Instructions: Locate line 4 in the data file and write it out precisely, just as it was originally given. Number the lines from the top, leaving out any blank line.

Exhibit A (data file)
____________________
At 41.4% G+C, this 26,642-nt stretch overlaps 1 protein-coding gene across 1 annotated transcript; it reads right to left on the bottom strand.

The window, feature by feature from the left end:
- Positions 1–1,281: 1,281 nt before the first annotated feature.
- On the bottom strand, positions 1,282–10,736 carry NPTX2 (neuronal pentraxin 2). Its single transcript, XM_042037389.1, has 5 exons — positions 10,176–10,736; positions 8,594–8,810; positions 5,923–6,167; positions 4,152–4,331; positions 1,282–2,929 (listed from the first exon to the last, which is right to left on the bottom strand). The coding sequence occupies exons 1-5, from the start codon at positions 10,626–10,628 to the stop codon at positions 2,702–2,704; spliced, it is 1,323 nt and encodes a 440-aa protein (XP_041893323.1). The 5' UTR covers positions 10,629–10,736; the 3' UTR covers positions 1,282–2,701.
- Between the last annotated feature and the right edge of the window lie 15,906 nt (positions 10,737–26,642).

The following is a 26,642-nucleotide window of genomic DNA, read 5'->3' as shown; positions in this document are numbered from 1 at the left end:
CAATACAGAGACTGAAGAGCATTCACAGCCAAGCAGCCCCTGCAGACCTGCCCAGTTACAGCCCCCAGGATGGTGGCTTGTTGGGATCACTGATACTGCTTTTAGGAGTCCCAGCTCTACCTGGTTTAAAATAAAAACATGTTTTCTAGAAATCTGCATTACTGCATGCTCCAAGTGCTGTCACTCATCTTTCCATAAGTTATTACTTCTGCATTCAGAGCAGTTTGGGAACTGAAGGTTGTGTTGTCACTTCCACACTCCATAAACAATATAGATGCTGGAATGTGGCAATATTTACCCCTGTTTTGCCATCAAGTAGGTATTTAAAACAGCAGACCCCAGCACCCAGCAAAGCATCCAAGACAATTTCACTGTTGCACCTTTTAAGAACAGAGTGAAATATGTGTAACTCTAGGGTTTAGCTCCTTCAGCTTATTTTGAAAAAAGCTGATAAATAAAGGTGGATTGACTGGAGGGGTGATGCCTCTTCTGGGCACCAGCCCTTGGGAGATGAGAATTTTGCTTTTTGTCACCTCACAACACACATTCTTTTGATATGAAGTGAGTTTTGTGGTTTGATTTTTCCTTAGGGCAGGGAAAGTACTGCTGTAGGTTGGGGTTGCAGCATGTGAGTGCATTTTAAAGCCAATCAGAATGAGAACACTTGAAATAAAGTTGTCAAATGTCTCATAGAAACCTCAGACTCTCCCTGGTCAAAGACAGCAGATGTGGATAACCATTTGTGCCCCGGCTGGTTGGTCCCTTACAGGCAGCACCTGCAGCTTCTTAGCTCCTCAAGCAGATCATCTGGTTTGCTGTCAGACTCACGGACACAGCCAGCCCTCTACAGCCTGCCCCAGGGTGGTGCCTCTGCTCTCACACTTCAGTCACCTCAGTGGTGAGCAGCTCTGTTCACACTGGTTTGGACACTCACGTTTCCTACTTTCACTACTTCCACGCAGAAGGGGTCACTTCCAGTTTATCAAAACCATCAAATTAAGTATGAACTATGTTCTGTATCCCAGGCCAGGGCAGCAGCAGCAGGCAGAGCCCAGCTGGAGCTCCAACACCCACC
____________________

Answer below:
- On the bottom strand, positions 1,282–10,736 carry NPTX2 (neuronal pentraxin 2). Its single transcript, XM_042037389.1, has 5 exons — positions 10,176–10,736; positions 8,594–8,810; positions 5,923–6,167; positions 4,152–4,331; positions 1,282–2,929 (listed from the first exon to the last, which is right to left on the bottom strand). The coding sequence occupies exons 1-5, from the start codon at positions 10,626–10,628 to the stop codon at positions 2,702–2,704; spliced, it is 1,323 nt and encodes a 440-aa protein (XP_041893323.1). The 5' UTR covers positions 10,629–10,736; the 3' UTR covers positions 1,282–2,701.